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Competition in family DNA Richard Peña | Sat, Mar 08 2014 12:00 PM

Last year in early summer I reported on Julie Phair, a native and long time resident in the South Bay. The subject, in the beginning was of the interesting person mode but it quickly changed to many other things because, as we found out, Ms Phair is a very talented person.

As we mentioned last year Julie is a member of that generation referred to as baby boomers. She is one of those rarities among us, a born and bred South County native who still lives in the area. She went to the local schools, starting at Rosebank Elementary, then on to the two Hilltop secondary schools and on to California Lutheran College.

Along the way she met and married Jeff, another born and bred South Bay resident and they raised a family and went into the property development business.

The family had three boys, who, like many young persons were athletically oriented. The adult Phairs learned quite early that a concentration on outdoor activities would be the answer to family cohesion. When the boys want to take up running activities as part of their high school curriculum then you put in to be a volunteer coach. And, as a result the boy’s high school activities were closely helped along because of the interest shown by the parents.

Actually it was something that fit naturally into Julie’s love of the outdoors. From the time she was a little girl she loved to run. In her years as a student at Hilltop High School in the decade of the 70s she was a CIF finalist and then continued her running activities at Cal Lutheran where she was the woman’s team Most Valuable Player.

After college Julie said that she missed all the activity of running and the events related to it. She and husband, Jeff, therefore competed in more than 100 events. These ranged from simple 5K events to marathons and triathlons. In addition to competing they planned their summer vacations as a family that included hiking, biking and cross-country activities all under the name of recreation.

As with most athletes, amateur or professional, the individual learns that the human body and its components is not going to last forever. In her later years Julie has added snow shoe workouts to her conditioning regimens. She finds that it is not only fulfilling a void that middle age brings about but it is something that is relaxing in the solitude of being away from the masses that gather at other activities.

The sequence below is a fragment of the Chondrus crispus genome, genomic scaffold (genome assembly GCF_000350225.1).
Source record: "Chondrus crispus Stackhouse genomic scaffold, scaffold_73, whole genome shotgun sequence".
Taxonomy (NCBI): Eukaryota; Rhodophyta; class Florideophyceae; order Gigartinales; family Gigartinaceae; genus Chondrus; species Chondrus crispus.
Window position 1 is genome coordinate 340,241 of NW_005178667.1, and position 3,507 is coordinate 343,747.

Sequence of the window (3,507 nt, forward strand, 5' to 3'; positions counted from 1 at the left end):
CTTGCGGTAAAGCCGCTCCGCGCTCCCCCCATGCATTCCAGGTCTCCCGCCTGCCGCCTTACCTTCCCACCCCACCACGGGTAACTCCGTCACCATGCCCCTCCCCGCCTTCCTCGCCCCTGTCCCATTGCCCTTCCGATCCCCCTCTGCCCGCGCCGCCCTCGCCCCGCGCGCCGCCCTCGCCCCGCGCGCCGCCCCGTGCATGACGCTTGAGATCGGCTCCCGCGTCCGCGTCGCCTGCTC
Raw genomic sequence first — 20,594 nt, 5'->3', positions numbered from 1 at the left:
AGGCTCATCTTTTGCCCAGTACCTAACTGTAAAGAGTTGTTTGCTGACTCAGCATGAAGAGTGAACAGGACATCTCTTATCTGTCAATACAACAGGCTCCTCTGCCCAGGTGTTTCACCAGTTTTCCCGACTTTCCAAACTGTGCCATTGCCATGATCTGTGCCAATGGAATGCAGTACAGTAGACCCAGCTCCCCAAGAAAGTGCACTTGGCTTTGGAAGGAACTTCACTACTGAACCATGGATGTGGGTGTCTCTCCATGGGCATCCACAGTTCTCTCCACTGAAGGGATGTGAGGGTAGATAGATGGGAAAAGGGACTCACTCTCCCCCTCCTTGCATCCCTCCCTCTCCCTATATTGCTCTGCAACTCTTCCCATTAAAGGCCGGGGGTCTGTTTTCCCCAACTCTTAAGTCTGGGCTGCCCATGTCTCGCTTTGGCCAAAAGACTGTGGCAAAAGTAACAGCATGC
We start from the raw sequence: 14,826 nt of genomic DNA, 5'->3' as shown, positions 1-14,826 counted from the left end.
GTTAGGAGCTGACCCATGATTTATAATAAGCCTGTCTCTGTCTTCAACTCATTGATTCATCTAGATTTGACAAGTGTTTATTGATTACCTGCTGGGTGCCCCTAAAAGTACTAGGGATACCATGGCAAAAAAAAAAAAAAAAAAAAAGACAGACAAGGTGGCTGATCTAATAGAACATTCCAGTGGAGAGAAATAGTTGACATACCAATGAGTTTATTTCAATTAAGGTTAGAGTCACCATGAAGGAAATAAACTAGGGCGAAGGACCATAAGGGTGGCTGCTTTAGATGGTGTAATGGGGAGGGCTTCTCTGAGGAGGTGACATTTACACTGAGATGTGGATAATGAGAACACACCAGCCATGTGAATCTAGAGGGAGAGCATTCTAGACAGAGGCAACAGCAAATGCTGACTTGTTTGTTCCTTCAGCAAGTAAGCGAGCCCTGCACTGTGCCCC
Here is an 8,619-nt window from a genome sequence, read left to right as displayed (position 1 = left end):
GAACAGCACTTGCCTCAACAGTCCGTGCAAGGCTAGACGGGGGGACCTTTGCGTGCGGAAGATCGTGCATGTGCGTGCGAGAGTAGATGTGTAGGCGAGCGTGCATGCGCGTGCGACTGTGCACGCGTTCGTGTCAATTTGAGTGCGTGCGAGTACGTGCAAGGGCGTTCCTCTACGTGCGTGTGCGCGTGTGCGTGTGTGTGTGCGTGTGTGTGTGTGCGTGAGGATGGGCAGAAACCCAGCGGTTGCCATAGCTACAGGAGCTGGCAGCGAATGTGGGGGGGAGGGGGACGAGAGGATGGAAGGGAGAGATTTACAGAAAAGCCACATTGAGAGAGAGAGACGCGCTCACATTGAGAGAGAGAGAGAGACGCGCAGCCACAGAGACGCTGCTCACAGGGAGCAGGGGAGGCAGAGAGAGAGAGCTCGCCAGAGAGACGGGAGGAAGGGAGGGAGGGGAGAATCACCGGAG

The other day I met with Julie at the Bonita Museum and she brought me up to date on the competing that she has done since last we spoke.  For some years the Phair family has vacationed and spent some leisure time at Big Bear Mountain.  The activities that are planned by the resort consist of many competing athletic activities, a sort of an Olympic type event, of a smaller scale. We knew that she had won the ladies snow shoe race. We learned, however that she also entered and won the ladies event in kayaking. This was rather surprising since kayaking is quite far removed from running or other land involved competition.

Julie has taken up biking. She, like others who live in the South Bay, is intrigued with the many bicycle trails in the county that is offered to the many bike riders.  There is also competition in the Big Bear area and it could make another event to enter.  On top of that she has taken lessons on how to fix a flat tire.

We prefaced the story of Julie Phair because she fell in the category of interesting people.  We must keep in mind that such persons become that way because they are doing something that they love.  At the same time it is setting a model for others.

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